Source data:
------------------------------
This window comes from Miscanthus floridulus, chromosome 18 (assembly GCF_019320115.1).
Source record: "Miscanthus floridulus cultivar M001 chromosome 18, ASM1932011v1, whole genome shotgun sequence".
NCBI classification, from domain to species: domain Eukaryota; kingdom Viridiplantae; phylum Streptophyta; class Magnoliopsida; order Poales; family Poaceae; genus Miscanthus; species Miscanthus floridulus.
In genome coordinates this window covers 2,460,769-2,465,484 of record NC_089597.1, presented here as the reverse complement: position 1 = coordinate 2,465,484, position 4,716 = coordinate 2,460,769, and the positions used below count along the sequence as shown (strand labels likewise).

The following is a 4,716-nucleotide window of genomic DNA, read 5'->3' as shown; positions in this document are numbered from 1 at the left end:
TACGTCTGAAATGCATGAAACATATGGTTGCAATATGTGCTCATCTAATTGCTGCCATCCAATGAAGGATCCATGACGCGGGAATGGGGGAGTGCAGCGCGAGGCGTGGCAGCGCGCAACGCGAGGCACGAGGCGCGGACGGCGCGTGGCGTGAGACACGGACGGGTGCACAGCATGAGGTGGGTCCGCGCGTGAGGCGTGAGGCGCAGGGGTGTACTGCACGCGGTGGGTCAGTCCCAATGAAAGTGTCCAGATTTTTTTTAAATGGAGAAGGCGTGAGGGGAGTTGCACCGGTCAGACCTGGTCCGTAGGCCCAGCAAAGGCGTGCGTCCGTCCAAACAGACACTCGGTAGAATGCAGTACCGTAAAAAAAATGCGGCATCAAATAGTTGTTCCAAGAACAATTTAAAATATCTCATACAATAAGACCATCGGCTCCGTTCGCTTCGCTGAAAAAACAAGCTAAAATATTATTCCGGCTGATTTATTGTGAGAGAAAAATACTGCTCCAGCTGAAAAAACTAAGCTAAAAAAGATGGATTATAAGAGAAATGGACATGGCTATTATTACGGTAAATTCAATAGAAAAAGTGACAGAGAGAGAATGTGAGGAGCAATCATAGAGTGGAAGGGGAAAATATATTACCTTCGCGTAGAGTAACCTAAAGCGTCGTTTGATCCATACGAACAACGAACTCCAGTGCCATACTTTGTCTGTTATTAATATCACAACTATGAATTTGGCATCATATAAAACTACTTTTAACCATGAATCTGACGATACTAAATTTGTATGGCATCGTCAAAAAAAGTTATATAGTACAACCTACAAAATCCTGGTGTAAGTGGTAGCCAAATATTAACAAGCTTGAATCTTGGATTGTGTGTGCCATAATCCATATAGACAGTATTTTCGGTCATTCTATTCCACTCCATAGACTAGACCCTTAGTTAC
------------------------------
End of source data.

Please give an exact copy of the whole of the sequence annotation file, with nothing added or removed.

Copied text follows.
This window comes from Miscanthus floridulus, chromosome 18 (assembly GCF_019320115.1).
Source record: "Miscanthus floridulus cultivar M001 chromosome 18, ASM1932011v1, whole genome shotgun sequence".
NCBI classification, from domain to species: domain Eukaryota; kingdom Viridiplantae; phylum Streptophyta; class Magnoliopsida; order Poales; family Poaceae; genus Miscanthus; species Miscanthus floridulus.
In genome coordinates this window covers 2,460,769-2,465,484 of record NC_089597.1, presented here as the reverse complement: position 1 = coordinate 2,465,484, position 4,716 = coordinate 2,460,769, and the positions used below count along the sequence as shown (strand labels likewise).

The following is a 4,716-nucleotide window of genomic DNA, read 5'->3' as shown; positions in this document are numbered from 1 at the left end:
TACGTCTGAAATGCATGAAACATATGGTTGCAATATGTGCTCATCTAATTGCTGCCATCCAATGAAGGATCCATGACGCGGGAATGGGGGAGTGCAGCGCGAGGCGTGGCAGCGCGCAACGCGAGGCACGAGGCGCGGACGGCGCGTGGCGTGAGACACGGACGGGTGCACAGCATGAGGTGGGTCCGCGCGTGAGGCGTGAGGCGCAGGGGTGTACTGCACGCGGTGGGTCAGTCCCAATGAAAGTGTCCAGATTTTTTTTAAATGGAGAAGGCGTGAGGGGAGTTGCACCGGTCAGACCTGGTCCGTAGGCCCAGCAAAGGCGTGCGTCCGTCCAAACAGACACTCGGTAGAATGCAGTACCGTAAAAAAAATGCGGCATCAAATAGTTGTTCCAAGAACAATTTAAAATATCTCATACAATAAGACCATCGGCTCCGTTCGCTTCGCTGAAAAAACAAGCTAAAATATTATTCCGGCTGATTTATTGTGAGAGAAAAATACTGCTCCAGCTGAAAAAACTAAGCTAAAAAAGATGGATTATAAGAGAAATGGACATGGCTATTATTACGGTAAATTCAATAGAAAAAGTGACAGAGAGAGAATGTGAGGAGCAATCATAGAGTGGAAGGGGAAAATATATTACCTTCGCGTAGAGTAACCTAAAGCGTCGTTTGATCCATACGAACAACGAACTCCAGTGCCATACTTTGTCTGTTATTAATATCACAACTATGAATTTGGCATCATATAAAACTACTTTTAACCATGAATCTGACGATACTAAATTTGTATGGCATCGTCAAAAAAAGTTATATAGTACAACCTACAAAATCCTGGTGTAAGTGGTAGCCAAATATTAACAAGCTTGAATCTTGGATTGTGTGTGCCATAATCCATATAGACAGTATTTTCGGTCATTCTATTCCACTCCATAGACTAGACCCTTAGTTAC